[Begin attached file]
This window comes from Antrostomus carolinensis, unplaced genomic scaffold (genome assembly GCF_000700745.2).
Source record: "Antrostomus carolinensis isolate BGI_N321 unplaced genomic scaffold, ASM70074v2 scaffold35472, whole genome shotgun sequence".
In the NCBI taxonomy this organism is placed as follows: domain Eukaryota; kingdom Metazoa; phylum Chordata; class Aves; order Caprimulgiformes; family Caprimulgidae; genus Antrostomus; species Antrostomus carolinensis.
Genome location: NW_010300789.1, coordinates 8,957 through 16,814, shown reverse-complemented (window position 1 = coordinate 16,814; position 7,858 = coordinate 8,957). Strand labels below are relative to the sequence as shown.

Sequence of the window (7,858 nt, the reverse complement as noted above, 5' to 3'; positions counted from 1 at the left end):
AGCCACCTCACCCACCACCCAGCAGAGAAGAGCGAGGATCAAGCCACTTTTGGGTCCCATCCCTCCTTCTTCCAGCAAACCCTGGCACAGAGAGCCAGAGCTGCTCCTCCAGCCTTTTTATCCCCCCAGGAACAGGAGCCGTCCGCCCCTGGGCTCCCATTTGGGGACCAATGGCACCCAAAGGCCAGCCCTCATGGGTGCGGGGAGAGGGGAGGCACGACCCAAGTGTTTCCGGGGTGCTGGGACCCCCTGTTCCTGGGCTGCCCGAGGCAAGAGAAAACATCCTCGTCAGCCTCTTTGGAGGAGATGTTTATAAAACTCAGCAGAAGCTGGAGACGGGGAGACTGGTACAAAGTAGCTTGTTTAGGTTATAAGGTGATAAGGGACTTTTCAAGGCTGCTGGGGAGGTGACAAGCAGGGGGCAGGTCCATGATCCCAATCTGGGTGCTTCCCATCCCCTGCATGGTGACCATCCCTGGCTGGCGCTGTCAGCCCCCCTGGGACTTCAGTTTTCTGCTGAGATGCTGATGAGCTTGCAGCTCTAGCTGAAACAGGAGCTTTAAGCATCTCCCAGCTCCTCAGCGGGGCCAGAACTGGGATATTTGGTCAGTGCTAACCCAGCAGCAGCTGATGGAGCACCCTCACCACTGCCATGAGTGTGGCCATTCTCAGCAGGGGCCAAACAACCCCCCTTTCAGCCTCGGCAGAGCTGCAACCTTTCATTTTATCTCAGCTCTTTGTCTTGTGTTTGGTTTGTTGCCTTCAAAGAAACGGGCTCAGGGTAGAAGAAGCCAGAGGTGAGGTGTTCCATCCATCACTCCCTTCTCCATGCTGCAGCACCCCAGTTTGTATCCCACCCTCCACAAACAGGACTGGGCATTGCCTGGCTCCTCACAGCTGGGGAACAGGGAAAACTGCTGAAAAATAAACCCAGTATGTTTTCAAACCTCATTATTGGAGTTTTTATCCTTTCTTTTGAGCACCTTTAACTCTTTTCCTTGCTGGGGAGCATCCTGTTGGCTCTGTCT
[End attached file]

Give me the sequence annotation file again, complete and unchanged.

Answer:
This window comes from Antrostomus carolinensis, unplaced genomic scaffold (genome assembly GCF_000700745.2).
Source record: "Antrostomus carolinensis isolate BGI_N321 unplaced genomic scaffold, ASM70074v2 scaffold35472, whole genome shotgun sequence".
In the NCBI taxonomy this organism is placed as follows: domain Eukaryota; kingdom Metazoa; phylum Chordata; class Aves; order Caprimulgiformes; family Caprimulgidae; genus Antrostomus; species Antrostomus carolinensis.
Genome location: NW_010300789.1, coordinates 8,957 through 16,814, shown reverse-complemented (window position 1 = coordinate 16,814; position 7,858 = coordinate 8,957). Strand labels below are relative to the sequence as shown.

Sequence of the window (7,858 nt, the reverse complement as noted above, 5' to 3'; positions counted from 1 at the left end):
AGCCACCTCACCCACCACCCAGCAGAGAAGAGCGAGGATCAAGCCACTTTTGGGTCCCATCCCTCCTTCTTCCAGCAAACCCTGGCACAGAGAGCCAGAGCTGCTCCTCCAGCCTTTTTATCCCCCCAGGAACAGGAGCCGTCCGCCCCTGGGCTCCCATTTGGGGACCAATGGCACCCAAAGGCCAGCCCTCATGGGTGCGGGGAGAGGGGAGGCACGACCCAAGTGTTTCCGGGGTGCTGGGACCCCCTGTTCCTGGGCTGCCCGAGGCAAGAGAAAACATCCTCGTCAGCCTCTTTGGAGGAGATGTTTATAAAACTCAGCAGAAGCTGGAGACGGGGAGACTGGTACAAAGTAGCTTGTTTAGGTTATAAGGTGATAAGGGACTTTTCAAGGCTGCTGGGGAGGTGACAAGCAGGGGGCAGGTCCATGATCCCAATCTGGGTGCTTCCCATCCCCTGCATGGTGACCATCCCTGGCTGGCGCTGTCAGCCCCCCTGGGACTTCAGTTTTCTGCTGAGATGCTGATGAGCTTGCAGCTCTAGCTGAAACAGGAGCTTTAAGCATCTCCCAGCTCCTCAGCGGGGCCAGAACTGGGATATTTGGTCAGTGCTAACCCAGCAGCAGCTGATGGAGCACCCTCACCACTGCCATGAGTGTGGCCATTCTCAGCAGGGGCCAAACAACCCCCCTTTCAGCCTCGGCAGAGCTGCAACCTTTCATTTTATCTCAGCTCTTTGTCTTGTGTTTGGTTTGTTGCCTTCAAAGAAACGGGCTCAGGGTAGAAGAAGCCAGAGGTGAGGTGTTCCATCCATCACTCCCTTCTCCATGCTGCAGCACCCCAGTTTGTATCCCACCCTCCACAAACAGGACTGGGCATTGCCTGGCTCCTCACAGCTGGGGAACAGGGAAAACTGCTGAAAAATAAACCCAGTATGTTTTCAAACCTCATTATTGGAGTTTTTATCCTTTCTTTTGAGCACCTTTAACTCTTTTCCTTGCTGGGGAGCATCCTGTTGGCTCTGTCT